We can’t know how long we’ll live, how healthy we’ll be, where we might live, how we will use our time and the costs associated with everything. How does traditional retirement planning help clients imagine their lives post-career? While many members of the financial life planning community do a good job along this line, there are many unidentified obstacles.

Think about it: We are aimed toward career, success, achievement and wealth accumulation since childhood. Come on, you can recall hearing your parents telling you that you needed to work hard in the third grade because fourth grade is next and that’s even harder … and on and on and on it goes, through college and beyond. Each transition a preparation for the next test, the next challenge, and the next obstacle.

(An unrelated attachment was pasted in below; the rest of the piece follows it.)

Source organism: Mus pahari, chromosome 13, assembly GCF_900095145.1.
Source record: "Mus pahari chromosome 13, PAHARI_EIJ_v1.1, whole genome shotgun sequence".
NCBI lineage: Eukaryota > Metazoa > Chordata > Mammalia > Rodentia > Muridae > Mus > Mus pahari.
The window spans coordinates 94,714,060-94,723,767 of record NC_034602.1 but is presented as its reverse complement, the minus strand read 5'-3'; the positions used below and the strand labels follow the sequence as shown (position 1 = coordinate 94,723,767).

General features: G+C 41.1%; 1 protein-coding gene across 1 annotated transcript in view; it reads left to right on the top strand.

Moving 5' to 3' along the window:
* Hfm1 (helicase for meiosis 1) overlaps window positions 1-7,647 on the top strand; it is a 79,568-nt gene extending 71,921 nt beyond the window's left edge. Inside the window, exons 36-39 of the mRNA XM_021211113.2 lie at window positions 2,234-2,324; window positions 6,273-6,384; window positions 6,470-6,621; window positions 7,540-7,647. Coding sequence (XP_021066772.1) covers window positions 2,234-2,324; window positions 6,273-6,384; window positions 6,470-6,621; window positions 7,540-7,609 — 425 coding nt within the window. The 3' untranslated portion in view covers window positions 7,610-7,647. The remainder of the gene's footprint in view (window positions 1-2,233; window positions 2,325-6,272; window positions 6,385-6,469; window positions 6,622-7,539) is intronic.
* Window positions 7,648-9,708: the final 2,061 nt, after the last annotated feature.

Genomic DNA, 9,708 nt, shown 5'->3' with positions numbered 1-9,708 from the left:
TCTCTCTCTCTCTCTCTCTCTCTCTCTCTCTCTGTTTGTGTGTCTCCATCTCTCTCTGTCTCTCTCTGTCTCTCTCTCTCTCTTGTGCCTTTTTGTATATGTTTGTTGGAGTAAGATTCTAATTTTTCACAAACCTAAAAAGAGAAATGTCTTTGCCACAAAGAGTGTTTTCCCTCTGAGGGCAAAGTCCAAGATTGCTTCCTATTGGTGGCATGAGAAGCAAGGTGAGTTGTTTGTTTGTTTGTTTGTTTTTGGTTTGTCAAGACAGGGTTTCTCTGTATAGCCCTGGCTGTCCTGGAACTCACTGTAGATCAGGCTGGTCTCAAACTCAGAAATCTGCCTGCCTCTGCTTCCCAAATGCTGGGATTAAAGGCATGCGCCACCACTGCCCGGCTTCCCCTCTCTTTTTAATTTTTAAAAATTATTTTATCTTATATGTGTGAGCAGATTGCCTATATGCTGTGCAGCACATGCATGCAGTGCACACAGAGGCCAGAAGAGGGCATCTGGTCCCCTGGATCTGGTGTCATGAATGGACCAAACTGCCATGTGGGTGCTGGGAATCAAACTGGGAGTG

Now consider that when someone’s career is over the social structure of work is gone, the reason to get out of bed in the morning is gone, the paycheck is gone, the routine is gone. Pow! Now are you telling me that real retirement planning, beyond a Monte Carlo success rate isn’t important?

For example, here are some comments I’ve encountered over the years:

  • “I’ve been an attorney for the last fifty years. I don’t know anything else and I don’t even know where to start.”
  • “After I sell my business, I am going to play golf; that’s all I want to do.”
  • “I’ve been a doctor all my life, I don’t want to be a ‘mister.’”
  • “My nose has been to the grindstone for so long, I don’t even know who I am anymore, forget about who I’ll be after I stop working.”
  • “I’ll never retire. I love what I do.”